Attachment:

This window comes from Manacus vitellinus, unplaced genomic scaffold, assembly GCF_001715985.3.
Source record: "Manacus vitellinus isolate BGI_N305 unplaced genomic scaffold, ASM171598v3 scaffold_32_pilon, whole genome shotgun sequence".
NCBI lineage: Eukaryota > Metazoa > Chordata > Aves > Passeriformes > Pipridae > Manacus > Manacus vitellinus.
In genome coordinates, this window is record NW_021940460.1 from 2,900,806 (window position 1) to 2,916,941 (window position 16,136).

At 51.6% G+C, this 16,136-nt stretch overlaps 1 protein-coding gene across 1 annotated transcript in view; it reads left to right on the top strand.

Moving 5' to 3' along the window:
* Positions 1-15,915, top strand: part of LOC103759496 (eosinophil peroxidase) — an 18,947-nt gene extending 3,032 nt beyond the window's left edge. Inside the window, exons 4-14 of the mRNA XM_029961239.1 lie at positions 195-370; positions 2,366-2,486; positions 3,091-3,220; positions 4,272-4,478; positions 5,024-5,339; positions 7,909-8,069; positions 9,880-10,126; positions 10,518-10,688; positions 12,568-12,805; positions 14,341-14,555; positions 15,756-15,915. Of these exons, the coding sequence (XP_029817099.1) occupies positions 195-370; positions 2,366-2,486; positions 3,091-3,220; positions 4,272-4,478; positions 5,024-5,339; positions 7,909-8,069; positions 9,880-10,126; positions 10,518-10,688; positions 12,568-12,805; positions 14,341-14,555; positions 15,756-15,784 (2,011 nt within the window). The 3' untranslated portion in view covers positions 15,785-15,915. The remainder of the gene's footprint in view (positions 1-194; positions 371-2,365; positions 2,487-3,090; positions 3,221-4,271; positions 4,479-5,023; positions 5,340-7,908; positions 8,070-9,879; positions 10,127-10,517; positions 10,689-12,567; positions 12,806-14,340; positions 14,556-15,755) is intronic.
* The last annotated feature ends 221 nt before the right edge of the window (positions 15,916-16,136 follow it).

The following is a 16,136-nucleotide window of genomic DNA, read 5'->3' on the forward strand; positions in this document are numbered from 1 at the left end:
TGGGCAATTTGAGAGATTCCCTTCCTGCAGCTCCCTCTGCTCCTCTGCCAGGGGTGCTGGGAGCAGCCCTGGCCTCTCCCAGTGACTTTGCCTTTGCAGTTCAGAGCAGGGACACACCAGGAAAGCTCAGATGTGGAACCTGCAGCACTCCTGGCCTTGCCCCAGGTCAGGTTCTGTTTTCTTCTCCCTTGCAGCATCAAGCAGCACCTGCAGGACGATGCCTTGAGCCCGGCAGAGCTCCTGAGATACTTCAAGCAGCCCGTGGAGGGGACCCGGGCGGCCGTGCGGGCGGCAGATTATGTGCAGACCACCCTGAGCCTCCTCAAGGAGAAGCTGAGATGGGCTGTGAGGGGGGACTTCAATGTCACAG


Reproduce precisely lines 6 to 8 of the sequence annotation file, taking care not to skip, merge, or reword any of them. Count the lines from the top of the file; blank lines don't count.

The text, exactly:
Moving 5' to 3' along the window:
* Positions 1-15,915, top strand: part of LOC103759496 (eosinophil peroxidase) — an 18,947-nt gene extending 3,032 nt beyond the window's left edge. Inside the window, exons 4-14 of the mRNA XM_029961239.1 lie at positions 195-370; positions 2,366-2,486; positions 3,091-3,220; positions 4,272-4,478; positions 5,024-5,339; positions 7,909-8,069; positions 9,880-10,126; positions 10,518-10,688; positions 12,568-12,805; positions 14,341-14,555; positions 15,756-15,915. Of these exons, the coding sequence (XP_029817099.1) occupies positions 195-370; positions 2,366-2,486; positions 3,091-3,220; positions 4,272-4,478; positions 5,024-5,339; positions 7,909-8,069; positions 9,880-10,126; positions 10,518-10,688; positions 12,568-12,805; positions 14,341-14,555; positions 15,756-15,784 (2,011 nt within the window). The 3' untranslated portion in view covers positions 15,785-15,915. The remainder of the gene's footprint in view (positions 1-194; positions 371-2,365; positions 2,487-3,090; positions 3,221-4,271; positions 4,479-5,023; positions 5,340-7,908; positions 8,070-9,879; positions 10,127-10,517; positions 10,689-12,567; positions 12,806-14,340; positions 14,556-15,755) is intronic.
* The last annotated feature ends 221 nt before the right edge of the window (positions 15,916-16,136 follow it).